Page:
I tweeted this from Pandomonthly two hours ago, and it quickly got legs in the Twitterverse. This quote was more or less the extent of Reid’s comments on this topic, but given the amount of attention it’s received online from entrepreneurs and investors alike, I think it’s worth spending more time discussing.
The “first mover advantage” is something we hear a lot about. In general, it’s a good thing to be the first to market (there are disadvantages as well, but we won’t go there now). In my view, Reid’s comments struck a cord because entrepreneurs often interpret being the first mover in one of the following ways:
- Being first to X users
- Being first to raise X dollars
- Being first to get X reporters talking about your product
- Being first to have this brilliant idea you’re willing to risk it all for
Now, those are all good things, but focusing on these aspects can mean you forget to do the following (many of which Reid highlighted in his talk):
- Think about what will happen to your product after you reach X users
- Maintain your users & keep them happy
- Identify a plan to use your capital and work towards the next round of funding
- Develop a sustainable business/revenue model
- Remain innovative and mindful of competition
A misperception of what it means to be a “first mover” can have negative effects not only on individual founders and companies, but on the entrepreneurial ecosystem as a whole. It wouldn’t surprise me if these beliefs are largely responsible for “stealth modes” and a tendency towards secrecy which keeps all of us from learning more and solving together the biggest problems of the world.
I’m very interested in fostering more discussion around this, so please leave your comments below or tweet me at @ArdenEliz
Being able to deliver an effective and engaging elevator pitch is an important skill even if you’re not an actively fundraising entrepreneur. I recently worked with StartingBloc Fellows of San Francisco to provide them with feedback on pitching for jobs, mentors, and funding. I compiled the list below of 5 things you need to consider when developing an elevator pitch:
- Know your audience: Who are they? What is their background/expertise? What are their attitudes and interests? What inspires them to act?
The angle of your pitch, your word choice, your story, your data should all be uniquely selected base on your audience. If you are pitching a medical device, what you present will vary drastically if you are speaking to an audience of doctors, patients, insurance companies, or investors. Craft unique pitches for each of these audiences and be prepared to deliver one as soon as you discover the woman on the bus next to you invests in biotech.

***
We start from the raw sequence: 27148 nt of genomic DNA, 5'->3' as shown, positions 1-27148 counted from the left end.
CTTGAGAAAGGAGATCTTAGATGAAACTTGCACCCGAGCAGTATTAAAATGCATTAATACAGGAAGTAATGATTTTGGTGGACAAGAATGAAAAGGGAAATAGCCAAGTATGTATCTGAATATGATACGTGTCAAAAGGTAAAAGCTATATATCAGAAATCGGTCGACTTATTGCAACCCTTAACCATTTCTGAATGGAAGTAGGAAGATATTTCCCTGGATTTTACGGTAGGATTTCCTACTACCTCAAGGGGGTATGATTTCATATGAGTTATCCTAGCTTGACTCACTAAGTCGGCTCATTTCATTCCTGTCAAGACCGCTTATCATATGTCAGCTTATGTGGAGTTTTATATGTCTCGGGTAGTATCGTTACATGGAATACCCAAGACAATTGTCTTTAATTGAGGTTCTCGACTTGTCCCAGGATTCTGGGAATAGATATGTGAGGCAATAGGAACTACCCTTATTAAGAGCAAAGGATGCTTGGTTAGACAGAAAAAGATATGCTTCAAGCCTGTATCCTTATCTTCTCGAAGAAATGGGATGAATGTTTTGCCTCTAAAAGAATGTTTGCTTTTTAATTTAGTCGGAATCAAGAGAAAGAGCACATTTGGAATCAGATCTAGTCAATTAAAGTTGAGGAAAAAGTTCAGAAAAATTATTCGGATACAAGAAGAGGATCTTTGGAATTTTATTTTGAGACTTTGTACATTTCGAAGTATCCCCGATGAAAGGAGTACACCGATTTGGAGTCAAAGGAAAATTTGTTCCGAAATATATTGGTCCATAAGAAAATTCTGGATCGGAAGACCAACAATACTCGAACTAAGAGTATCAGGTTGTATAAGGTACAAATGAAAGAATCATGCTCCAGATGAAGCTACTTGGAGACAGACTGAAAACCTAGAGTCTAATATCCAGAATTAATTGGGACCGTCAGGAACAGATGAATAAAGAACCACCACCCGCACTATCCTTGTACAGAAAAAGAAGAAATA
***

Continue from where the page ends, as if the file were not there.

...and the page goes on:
- Setup the problem: What problem are you trying to solve? Why does it matter? In order to keep any audience engaged in your pitch, you need to elicit emotion that inspires them to listen to what you have to say. This is best done through storytelling, by developing a personalized connection to a problem and showing (not telling) your audience why they should care. I’ve learned most of what I know about storytelling from Stanford Business School lecturer JD Schramm, so I encourage you to watch his session on concise, powerful storytelling.
- Layout your solution: How are you going to solve this problem? Why is this solution better, cheaper, more sustainable than other options? When presenting your technically-advanced solution to an even more technically-complex problem, avoid using industry-specific jargon or complicated language unless you are 110% sure that the person you are speaking to has the expertise needed to understand every word you’re saying. You don’t want to risk alienating people who could be great advocates for you.
- Share a taste of your special sauce: Why are you the best person/team to solve this problem? What makes you special? You’ve identified a problem, you’ve laid out your solution, but your audience still doesn’t know why you should be the one to execute this solution. I recently attended Peter Thiel’s fireside chat with PandoDaily where he articulated what I’ve heard from many other investors and entrepreneurs “I’d rather invest in an individual, than an idea. You can’t change a person, but you can change an idea.” Your personality, your skillset, your expertise, and your network are more defensible than most business plans or technology. Beyond pitching your solution, you need to sell yourself, your teammates, and your advisors.
- End with your Ask: What do you want? Why are you pitching? Your audience won’t know what you want from them unless you tell them. Whether you’re seeking advice, an introduction, or a $5 million investment, you need to conclude with a specific request. If your audience has been “sold” on your solution, they want to be given concrete next steps on how they can help you and get involved. Failure to present a clear purpose for an individual to engage could keep them from stepping up and “sealing the deal” with you. Your ask only has to be one sentence, but that sentence is often pivotal to your success.
Most importantly, make sure you are prepared to give your elevator pitch to anyone at any time (this means you’ll need to practice). You never know how valuable that random run-in could be, so you need to be at a point where you can deliver your articulate pitch with confidence as you ride your way up 34 floors…
Need more inspiration? Check out one of my favorite episodes of This American Life: Million Dollar Idea (MIT Elevator pitch segment starts at 8:30)